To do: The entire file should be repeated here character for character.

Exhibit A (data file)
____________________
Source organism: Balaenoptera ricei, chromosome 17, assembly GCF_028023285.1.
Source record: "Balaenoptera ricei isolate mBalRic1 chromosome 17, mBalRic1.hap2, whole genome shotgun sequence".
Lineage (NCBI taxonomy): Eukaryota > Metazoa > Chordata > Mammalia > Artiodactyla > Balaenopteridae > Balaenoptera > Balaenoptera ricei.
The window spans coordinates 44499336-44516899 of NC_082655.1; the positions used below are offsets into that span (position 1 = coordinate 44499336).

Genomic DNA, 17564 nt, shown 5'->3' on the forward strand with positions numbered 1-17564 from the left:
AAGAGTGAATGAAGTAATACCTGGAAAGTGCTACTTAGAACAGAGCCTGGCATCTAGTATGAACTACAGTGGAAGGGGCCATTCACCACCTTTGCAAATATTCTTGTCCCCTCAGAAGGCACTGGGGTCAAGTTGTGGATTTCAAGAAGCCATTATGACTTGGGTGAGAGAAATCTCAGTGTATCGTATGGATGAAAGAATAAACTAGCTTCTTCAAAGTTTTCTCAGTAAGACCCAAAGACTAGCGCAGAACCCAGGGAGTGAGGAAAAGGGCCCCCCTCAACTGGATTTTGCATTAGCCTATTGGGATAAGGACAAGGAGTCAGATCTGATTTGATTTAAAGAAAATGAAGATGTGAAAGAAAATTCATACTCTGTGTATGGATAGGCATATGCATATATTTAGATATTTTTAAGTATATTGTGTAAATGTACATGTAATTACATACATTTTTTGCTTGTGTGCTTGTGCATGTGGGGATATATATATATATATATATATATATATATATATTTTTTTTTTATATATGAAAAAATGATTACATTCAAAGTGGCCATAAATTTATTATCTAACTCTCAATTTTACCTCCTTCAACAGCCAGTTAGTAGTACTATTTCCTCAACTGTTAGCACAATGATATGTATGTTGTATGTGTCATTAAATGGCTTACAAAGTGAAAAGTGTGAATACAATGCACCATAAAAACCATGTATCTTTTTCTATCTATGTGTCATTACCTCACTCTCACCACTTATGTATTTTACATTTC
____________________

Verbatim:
Source organism: Balaenoptera ricei, chromosome 17, assembly GCF_028023285.1.
Source record: "Balaenoptera ricei isolate mBalRic1 chromosome 17, mBalRic1.hap2, whole genome shotgun sequence".
Lineage (NCBI taxonomy): Eukaryota > Metazoa > Chordata > Mammalia > Artiodactyla > Balaenopteridae > Balaenoptera > Balaenoptera ricei.
The window spans coordinates 44499336-44516899 of NC_082655.1; the positions used below are offsets into that span (position 1 = coordinate 44499336).

Genomic DNA, 17564 nt, shown 5'->3' on the forward strand with positions numbered 1-17564 from the left:
AAGAGTGAATGAAGTAATACCTGGAAAGTGCTACTTAGAACAGAGCCTGGCATCTAGTATGAACTACAGTGGAAGGGGCCATTCACCACCTTTGCAAATATTCTTGTCCCCTCAGAAGGCACTGGGGTCAAGTTGTGGATTTCAAGAAGCCATTATGACTTGGGTGAGAGAAATCTCAGTGTATCGTATGGATGAAAGAATAAACTAGCTTCTTCAAAGTTTTCTCAGTAAGACCCAAAGACTAGCGCAGAACCCAGGGAGTGAGGAAAAGGGCCCCCCTCAACTGGATTTTGCATTAGCCTATTGGGATAAGGACAAGGAGTCAGATCTGATTTGATTTAAAGAAAATGAAGATGTGAAAGAAAATTCATACTCTGTGTATGGATAGGCATATGCATATATTTAGATATTTTTAAGTATATTGTGTAAATGTACATGTAATTACATACATTTTTTGCTTGTGTGCTTGTGCATGTGGGGATATATATATATATATATATATATATATATATATTTTTTTTTTATATATGAAAAAATGATTACATTCAAAGTGGCCATAAATTTATTATCTAACTCTCAATTTTACCTCCTTCAACAGCCAGTTAGTAGTACTATTTCCTCAACTGTTAGCACAATGATATGTATGTTGTATGTGTCATTAAATGGCTTACAAAGTGAAAAGTGTGAATACAATGCACCATAAAAACCATGTATCTTTTTCTATCTATGTGTCATTACCTCACTCTCACCACTTATGTATTTTACATTTC